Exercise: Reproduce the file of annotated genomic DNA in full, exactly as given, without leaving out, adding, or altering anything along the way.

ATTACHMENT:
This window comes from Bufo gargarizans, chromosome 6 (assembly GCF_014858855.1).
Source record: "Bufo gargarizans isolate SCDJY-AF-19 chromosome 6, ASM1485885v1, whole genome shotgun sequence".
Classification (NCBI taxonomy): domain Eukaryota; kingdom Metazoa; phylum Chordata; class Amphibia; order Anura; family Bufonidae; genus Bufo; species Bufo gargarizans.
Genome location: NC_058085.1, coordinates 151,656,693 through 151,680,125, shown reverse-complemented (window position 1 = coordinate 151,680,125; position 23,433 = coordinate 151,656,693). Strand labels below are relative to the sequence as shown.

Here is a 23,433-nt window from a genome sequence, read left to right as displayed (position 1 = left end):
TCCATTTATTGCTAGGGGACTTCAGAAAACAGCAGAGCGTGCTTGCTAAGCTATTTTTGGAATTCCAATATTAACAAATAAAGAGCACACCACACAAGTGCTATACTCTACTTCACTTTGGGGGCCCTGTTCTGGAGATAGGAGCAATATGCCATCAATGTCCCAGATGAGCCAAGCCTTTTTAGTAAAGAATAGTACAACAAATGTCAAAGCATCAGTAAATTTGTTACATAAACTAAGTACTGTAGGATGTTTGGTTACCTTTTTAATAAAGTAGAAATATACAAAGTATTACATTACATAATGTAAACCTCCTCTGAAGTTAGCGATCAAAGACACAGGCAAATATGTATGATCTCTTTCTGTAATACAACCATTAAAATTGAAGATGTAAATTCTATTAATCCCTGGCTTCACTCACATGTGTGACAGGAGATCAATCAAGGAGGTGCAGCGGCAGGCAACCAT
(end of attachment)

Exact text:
This window comes from Bufo gargarizans, chromosome 6 (assembly GCF_014858855.1).
Source record: "Bufo gargarizans isolate SCDJY-AF-19 chromosome 6, ASM1485885v1, whole genome shotgun sequence".
Classification (NCBI taxonomy): domain Eukaryota; kingdom Metazoa; phylum Chordata; class Amphibia; order Anura; family Bufonidae; genus Bufo; species Bufo gargarizans.
Genome location: NC_058085.1, coordinates 151,656,693 through 151,680,125, shown reverse-complemented (window position 1 = coordinate 151,680,125; position 23,433 = coordinate 151,656,693). Strand labels below are relative to the sequence as shown.

Here is a 23,433-nt window from a genome sequence, read left to right as displayed (position 1 = left end):
TCCATTTATTGCTAGGGGACTTCAGAAAACAGCAGAGCGTGCTTGCTAAGCTATTTTTGGAATTCCAATATTAACAAATAAAGAGCACACCACACAAGTGCTATACTCTACTTCACTTTGGGGGCCCTGTTCTGGAGATAGGAGCAATATGCCATCAATGTCCCAGATGAGCCAAGCCTTTTTAGTAAAGAATAGTACAACAAATGTCAAAGCATCAGTAAATTTGTTACATAAACTAAGTACTGTAGGATGTTTGGTTACCTTTTTAATAAAGTAGAAATATACAAAGTATTACATTACATAATGTAAACCTCCTCTGAAGTTAGCGATCAAAGACACAGGCAAATATGTATGATCTCTTTCTGTAATACAACCATTAAAATTGAAGATGTAAATTCTATTAATCCCTGGCTTCACTCACATGTGTGACAGGAGATCAATCAAGGAGGTGCAGCGGCAGGCAACCAT